Colleges alter traditional college admissions process amid coronavirus pandemic

  • Many colleges are canceling in-person tours and moving to online tours for accepted and interested students to mitigate the spread of the coronavirus.
  • Virtual tour platforms are reporting a “much larger than usual volume of calls" from colleges.

Colleges across the country are canceling on-campus and in-person admissions tours and switching over to virtual tours as colleges continue to close for the semester in response to the coronavirus pandemic.

According to EdSurge, virtual platforms are seeing a major increase in usage on their sites and products as colleges continue to cancel tours. In addition, these companies have stated that they are planning to work with their partnering schools on marketing efforts so that enrollment pushes do not have to cease.

“We are fielding a much larger than usual volume of calls and emails from colleges interested in virtual tours and other types of interactive digital content."   

The companies encouraged students to stay in touch with their schools for information about admission events that are being moved online in accordance with state and administration orders.

[RELATED: In their own words: Students share how coronavirus has impacted them]

Several colleges have announced a shift to online and virtual tours over the last few weeks, including the following: 

Wayne State University

University of Denver

University of Southern Maine

Bryan College

Penn State

Biola University

Virginia Union University


“CampusReel has seen a tremendous uptick in student registrations since the closing of colleges and cancellation of visit days,” co-founder Rob Carroll told Campus Reform about the movement to virtual tours.

Carroll stated that the company is doing everything it can to share its tour-based videos with as many sites as possible with its “robust content distribution network” to allow students and others to access content without going to the platform directly.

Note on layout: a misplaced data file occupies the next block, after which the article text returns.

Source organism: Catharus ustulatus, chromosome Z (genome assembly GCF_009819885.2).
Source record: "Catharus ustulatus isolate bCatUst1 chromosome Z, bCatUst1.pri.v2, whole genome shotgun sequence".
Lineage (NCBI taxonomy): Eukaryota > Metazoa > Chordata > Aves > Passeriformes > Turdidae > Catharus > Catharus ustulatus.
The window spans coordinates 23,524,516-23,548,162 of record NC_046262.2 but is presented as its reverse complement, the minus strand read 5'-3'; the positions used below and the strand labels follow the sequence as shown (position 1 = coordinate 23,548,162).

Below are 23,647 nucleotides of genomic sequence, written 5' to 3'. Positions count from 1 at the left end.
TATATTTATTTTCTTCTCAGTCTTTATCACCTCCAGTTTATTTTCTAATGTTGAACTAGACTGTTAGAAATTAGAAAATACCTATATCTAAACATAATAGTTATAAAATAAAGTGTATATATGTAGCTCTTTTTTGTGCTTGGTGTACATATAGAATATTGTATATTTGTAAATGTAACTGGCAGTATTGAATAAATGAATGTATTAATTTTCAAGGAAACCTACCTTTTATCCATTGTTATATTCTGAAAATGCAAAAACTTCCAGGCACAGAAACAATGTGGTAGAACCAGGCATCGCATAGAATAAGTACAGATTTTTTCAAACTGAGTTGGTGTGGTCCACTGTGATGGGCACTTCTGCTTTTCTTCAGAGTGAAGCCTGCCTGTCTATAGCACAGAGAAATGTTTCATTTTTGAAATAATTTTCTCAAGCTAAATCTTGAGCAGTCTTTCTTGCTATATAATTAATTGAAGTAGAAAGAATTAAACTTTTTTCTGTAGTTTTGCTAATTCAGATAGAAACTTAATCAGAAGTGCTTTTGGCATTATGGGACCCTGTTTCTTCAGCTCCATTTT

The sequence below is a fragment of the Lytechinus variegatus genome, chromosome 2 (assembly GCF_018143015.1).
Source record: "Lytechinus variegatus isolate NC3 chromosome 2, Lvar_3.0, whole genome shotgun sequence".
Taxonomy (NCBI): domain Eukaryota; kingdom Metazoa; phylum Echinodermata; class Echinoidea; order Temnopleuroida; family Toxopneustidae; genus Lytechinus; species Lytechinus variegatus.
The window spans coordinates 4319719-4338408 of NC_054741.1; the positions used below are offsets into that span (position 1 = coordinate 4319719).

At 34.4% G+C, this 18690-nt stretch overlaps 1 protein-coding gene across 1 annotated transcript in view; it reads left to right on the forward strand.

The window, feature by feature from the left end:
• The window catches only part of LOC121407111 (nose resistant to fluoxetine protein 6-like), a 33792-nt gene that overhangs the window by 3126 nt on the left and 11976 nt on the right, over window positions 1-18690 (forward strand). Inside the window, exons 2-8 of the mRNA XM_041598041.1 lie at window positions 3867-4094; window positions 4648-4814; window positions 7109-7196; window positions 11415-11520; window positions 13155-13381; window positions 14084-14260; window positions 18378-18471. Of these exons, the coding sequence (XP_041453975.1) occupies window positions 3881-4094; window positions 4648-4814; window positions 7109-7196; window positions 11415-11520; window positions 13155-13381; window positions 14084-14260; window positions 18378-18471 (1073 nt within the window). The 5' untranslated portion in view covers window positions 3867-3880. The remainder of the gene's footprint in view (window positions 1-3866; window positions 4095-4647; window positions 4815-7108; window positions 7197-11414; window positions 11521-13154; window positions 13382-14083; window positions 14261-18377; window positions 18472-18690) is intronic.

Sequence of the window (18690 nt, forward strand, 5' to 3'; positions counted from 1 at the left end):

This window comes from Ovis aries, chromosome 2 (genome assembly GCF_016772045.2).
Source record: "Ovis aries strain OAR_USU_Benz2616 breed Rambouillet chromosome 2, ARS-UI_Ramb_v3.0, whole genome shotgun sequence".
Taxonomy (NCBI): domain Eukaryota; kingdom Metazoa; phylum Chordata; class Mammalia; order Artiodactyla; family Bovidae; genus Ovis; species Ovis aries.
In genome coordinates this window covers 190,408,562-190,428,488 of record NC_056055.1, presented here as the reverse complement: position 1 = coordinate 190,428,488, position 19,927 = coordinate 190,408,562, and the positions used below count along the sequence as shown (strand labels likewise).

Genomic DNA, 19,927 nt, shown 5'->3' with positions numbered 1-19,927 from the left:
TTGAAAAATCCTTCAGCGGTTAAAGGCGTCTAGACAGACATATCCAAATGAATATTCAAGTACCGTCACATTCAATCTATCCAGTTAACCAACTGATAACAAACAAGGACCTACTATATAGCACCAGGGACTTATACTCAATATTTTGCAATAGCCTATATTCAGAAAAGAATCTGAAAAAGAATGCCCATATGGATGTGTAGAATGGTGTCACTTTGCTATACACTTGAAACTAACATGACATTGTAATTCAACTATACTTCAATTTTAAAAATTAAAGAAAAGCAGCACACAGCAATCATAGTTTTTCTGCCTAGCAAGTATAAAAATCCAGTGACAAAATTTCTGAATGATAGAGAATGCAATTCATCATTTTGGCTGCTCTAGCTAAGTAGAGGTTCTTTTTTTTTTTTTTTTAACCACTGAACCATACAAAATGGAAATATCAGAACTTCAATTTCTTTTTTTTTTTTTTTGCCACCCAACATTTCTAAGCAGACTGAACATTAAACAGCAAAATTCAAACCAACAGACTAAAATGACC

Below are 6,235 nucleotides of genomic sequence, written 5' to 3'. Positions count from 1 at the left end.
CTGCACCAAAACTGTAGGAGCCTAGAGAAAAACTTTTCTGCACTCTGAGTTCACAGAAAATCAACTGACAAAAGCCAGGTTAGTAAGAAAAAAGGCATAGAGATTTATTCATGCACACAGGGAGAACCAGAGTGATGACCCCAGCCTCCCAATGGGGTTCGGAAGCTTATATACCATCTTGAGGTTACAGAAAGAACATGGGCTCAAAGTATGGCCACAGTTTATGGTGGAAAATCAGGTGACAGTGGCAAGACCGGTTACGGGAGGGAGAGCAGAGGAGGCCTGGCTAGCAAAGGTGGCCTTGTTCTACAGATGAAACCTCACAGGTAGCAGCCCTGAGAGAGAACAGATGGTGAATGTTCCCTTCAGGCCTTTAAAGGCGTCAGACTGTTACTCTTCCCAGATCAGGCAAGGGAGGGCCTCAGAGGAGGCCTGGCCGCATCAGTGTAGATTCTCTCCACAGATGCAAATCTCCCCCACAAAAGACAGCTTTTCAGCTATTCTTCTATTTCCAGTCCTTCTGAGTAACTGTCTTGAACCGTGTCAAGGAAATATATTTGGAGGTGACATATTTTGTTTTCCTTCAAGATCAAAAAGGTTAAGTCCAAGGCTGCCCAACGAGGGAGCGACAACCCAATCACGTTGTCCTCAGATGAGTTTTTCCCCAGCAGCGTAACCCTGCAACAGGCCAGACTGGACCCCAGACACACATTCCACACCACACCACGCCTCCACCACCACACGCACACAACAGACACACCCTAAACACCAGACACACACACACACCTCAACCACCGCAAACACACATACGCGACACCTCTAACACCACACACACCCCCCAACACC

“Our college partners are also seeing a huge benefit from this network effect and we're working closely with a number of them to drive awareness of the platform further through social media channels and email marketing,” Carroll said.

CampusReel stated that its videos are student-made and provide exceptional value during this time and would make up for the lack of in-person visits and discussions.

[RELATED: Higher ed disruption dominos now falling on high school seniors]

“We are fielding a much larger than usual volume of calls and emails from colleges interested in virtual tours and other types of interactive digital content,” EAB Managing Director of Marketing Partner Development Jeff Soriano told Campus Reform about its YouVisit virtual tour platform.

EAB reported that traffic to YouVisit saw a large spike as colleges closed their in-person tours, essentially doubling for a period of time in March.

“Even before this challenging time virtual tours were becoming a norm, as students are choosing to put off visits until they've been accepted,” Soriano said, adding that more students are opting to go out of state for college. 

Soriano also stated that students are being forced into making the choice of having a virtual tour because of the current coronavirus situation, adding that “nothing beats a physical campus visit” but acknowledges such an option isn’t practical at this time. 

“We’d all like to return to the days of unrestricted travel,” Soriano added, “but even when that happens, virtual tours will still provide an excellent way for students and families to get a taste of campus life from the comfort and safety of their homes.”

Follow the author of this article on Twitter: @JesseStiller3



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Jesse Stiller
Jesse Stiller | New Jersey Senior Campus Correspondent

Jesse Stiller is a New Jersey Senior Campus Correspondent, and reports on liberal bias and abuse for Campus Reform. He studies at the College of New Jersey, where he studies journalism and writes for his school newspaper, the Signal.

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